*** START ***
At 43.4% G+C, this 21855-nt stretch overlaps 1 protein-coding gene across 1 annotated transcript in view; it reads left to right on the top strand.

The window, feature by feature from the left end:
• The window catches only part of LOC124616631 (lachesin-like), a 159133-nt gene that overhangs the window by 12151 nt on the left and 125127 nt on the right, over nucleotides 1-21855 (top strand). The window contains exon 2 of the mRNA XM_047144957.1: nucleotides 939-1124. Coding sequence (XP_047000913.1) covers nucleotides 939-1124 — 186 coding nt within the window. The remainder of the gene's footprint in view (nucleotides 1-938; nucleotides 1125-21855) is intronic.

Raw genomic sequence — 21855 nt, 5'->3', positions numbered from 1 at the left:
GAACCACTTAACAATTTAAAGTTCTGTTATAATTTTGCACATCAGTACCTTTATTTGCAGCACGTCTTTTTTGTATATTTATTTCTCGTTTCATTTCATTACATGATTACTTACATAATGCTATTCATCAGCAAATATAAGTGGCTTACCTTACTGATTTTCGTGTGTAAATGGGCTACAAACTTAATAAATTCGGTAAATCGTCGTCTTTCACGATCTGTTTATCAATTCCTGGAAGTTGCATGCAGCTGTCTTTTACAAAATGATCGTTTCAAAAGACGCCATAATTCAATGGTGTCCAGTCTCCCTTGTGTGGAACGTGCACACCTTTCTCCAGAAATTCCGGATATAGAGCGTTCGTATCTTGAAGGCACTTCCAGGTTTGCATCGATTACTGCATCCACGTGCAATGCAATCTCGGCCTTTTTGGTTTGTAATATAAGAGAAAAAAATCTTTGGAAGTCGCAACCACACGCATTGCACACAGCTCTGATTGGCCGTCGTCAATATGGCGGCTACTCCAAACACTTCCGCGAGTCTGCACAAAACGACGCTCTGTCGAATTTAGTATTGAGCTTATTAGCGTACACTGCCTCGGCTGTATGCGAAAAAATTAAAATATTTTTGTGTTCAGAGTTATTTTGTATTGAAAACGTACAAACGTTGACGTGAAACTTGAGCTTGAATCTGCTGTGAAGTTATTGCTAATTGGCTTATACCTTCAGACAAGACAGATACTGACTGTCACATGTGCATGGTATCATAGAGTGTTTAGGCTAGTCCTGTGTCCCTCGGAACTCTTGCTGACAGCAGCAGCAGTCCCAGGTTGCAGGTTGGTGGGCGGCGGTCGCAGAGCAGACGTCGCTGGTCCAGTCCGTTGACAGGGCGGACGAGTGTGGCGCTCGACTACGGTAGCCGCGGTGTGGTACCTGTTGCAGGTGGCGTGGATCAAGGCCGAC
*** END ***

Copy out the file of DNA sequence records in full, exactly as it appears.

At 43.4% G+C, this 21855-nt stretch overlaps 1 protein-coding gene across 1 annotated transcript in view; it reads left to right on the top strand.

The window, feature by feature from the left end:
• The window catches only part of LOC124616631 (lachesin-like), a 159133-nt gene that overhangs the window by 12151 nt on the left and 125127 nt on the right, over nucleotides 1-21855 (top strand). The window contains exon 2 of the mRNA XM_047144957.1: nucleotides 939-1124. Coding sequence (XP_047000913.1) covers nucleotides 939-1124 — 186 coding nt within the window. The remainder of the gene's footprint in view (nucleotides 1-938; nucleotides 1125-21855) is intronic.

Raw genomic sequence — 21855 nt, 5'->3', positions numbered from 1 at the left:
GAACCACTTAACAATTTAAAGTTCTGTTATAATTTTGCACATCAGTACCTTTATTTGCAGCACGTCTTTTTTGTATATTTATTTCTCGTTTCATTTCATTACATGATTACTTACATAATGCTATTCATCAGCAAATATAAGTGGCTTACCTTACTGATTTTCGTGTGTAAATGGGCTACAAACTTAATAAATTCGGTAAATCGTCGTCTTTCACGATCTGTTTATCAATTCCTGGAAGTTGCATGCAGCTGTCTTTTACAAAATGATCGTTTCAAAAGACGCCATAATTCAATGGTGTCCAGTCTCCCTTGTGTGGAACGTGCACACCTTTCTCCAGAAATTCCGGATATAGAGCGTTCGTATCTTGAAGGCACTTCCAGGTTTGCATCGATTACTGCATCCACGTGCAATGCAATCTCGGCCTTTTTGGTTTGTAATATAAGAGAAAAAAATCTTTGGAAGTCGCAACCACACGCATTGCACACAGCTCTGATTGGCCGTCGTCAATATGGCGGCTACTCCAAACACTTCCGCGAGTCTGCACAAAACGACGCTCTGTCGAATTTAGTATTGAGCTTATTAGCGTACACTGCCTCGGCTGTATGCGAAAAAATTAAAATATTTTTGTGTTCAGAGTTATTTTGTATTGAAAACGTACAAACGTTGACGTGAAACTTGAGCTTGAATCTGCTGTGAAGTTATTGCTAATTGGCTTATACCTTCAGACAAGACAGATACTGACTGTCACATGTGCATGGTATCATAGAGTGTTTAGGCTAGTCCTGTGTCCCTCGGAACTCTTGCTGACAGCAGCAGCAGTCCCAGGTTGCAGGTTGGTGGGCGGCGGTCGCAGAGCAGACGTCGCTGGTCCAGTCCGTTGACAGGGCGGACGAGTGTGGCGCTCGACTACGGTAGCCGCGGTGTGGTACCTGTTGCAGGTGGCGTGGATCAAGGCCGAC